Sudanese President Omer al- Bashir reiterated refusal on Saturday of deploying international forces in its troubled western region of Darfur to take over the peacekeeping mission of the African Union (AU).
Al-Bashir made his remarks at a meeting with visiting UN Assistant Secretary-General for Peacekeeping Operations Hedi Annabi, Sudanese official sources told Xinhua.
"Sudan is persistent in its position refusing the handover of the AU mission in Darfur to the United Nations," the president told the UN official, according to the sources.
Al-Bashir said that the international peacekeeping troops should not be sent to Darfur without an approval of the Sudanese government.
The Sudanese president also stressed his commitment to finding a peaceful solution to the Darfur conflict through negotiations currently underway between the government and Darfur rebel groups under the AU auspices in the Nigerian capital Abuja.
It was the latest statement by al-Bashir over Sudan's firm refusal of international forces in Darfur.
Meanwhile, the sources said that al-Bashir and Annabi reached an agreement during the meeting that a technical team would be sent by the UN to Khartoum to conduct consultations with the government on a possible "smooth and natural transfer of the African mission" after the mandate of the AU peacekeeping forces expires on Sept. 30.
The AU Peace and Security Council decided on March 10 to extend the AU forces' mandate in Darfur for another six months and announced its "agreement in principle" for the handover of the mission to the UN after that.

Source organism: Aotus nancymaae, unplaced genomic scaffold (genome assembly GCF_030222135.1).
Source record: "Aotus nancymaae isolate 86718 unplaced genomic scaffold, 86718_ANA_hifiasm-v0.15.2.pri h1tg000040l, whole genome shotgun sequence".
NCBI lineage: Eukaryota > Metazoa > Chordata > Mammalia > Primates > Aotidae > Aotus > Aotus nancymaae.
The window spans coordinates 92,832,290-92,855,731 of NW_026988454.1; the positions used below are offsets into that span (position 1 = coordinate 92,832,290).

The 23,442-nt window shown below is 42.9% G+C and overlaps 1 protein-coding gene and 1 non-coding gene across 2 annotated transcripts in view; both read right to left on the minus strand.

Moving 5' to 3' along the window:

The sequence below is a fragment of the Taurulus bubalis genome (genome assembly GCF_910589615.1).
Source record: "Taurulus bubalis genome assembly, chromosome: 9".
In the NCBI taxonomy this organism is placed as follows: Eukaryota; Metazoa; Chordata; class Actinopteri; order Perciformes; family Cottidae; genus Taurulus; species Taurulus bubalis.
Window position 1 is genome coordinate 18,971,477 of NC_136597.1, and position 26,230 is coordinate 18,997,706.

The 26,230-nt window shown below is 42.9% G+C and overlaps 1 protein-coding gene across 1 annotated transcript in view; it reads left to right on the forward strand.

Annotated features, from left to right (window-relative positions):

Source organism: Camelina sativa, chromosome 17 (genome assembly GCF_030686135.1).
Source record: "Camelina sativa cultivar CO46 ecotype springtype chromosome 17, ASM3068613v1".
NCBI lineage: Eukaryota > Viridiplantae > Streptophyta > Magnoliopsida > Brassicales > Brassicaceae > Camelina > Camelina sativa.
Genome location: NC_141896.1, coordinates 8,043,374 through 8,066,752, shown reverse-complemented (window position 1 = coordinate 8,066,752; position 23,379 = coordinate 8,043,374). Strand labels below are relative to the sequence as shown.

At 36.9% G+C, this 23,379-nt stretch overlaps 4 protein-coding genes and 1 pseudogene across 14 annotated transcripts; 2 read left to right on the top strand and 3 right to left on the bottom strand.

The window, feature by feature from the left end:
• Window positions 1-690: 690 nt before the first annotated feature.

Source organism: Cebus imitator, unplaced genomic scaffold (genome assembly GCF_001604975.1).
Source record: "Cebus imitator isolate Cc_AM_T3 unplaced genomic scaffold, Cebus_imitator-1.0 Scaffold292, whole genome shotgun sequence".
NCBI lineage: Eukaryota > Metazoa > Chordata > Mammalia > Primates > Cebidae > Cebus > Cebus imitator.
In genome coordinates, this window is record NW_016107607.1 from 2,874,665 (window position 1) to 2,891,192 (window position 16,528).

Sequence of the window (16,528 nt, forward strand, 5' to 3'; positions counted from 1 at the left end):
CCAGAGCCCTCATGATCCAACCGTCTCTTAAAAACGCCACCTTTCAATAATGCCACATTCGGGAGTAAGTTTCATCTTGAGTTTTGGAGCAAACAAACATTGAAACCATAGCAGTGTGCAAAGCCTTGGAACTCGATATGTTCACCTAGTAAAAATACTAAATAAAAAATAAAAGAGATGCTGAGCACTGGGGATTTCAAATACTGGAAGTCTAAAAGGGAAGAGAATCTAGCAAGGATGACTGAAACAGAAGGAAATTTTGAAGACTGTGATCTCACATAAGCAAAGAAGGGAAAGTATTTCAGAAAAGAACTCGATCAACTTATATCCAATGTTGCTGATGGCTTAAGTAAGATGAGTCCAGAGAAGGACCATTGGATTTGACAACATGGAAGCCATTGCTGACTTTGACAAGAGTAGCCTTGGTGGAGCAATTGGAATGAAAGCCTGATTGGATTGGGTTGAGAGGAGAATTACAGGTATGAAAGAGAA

On Thursday, U.S. Secretary of State Condoleezza Rice called for speedy deployment of UN peacekeeping forces in Darfur, accusing the Khartoum government of failing to protect the people in the region.
She told reporters in Washington that the U.S. had been pushing hard in the UN Security Council to lay the groundwork for deployment of UN peacekeepers, including planning and troop recruitment.
The AU deployed some 7,800-strong forces in Darfur since 2004 to observe a shaky ceasefire agreement between the Sudanese government and the Darfur rebels, but the forces have been suffering from poor funding and inadequate resources.
Rebels took up arms in Sudan's arid Darfur region in February 2003, accusing Khartoum of neglect.
Rounds of peace talks between the Sudanese government and Darfur rebels have so far failed to hammer out a final settlement to the over three-year-long conflict.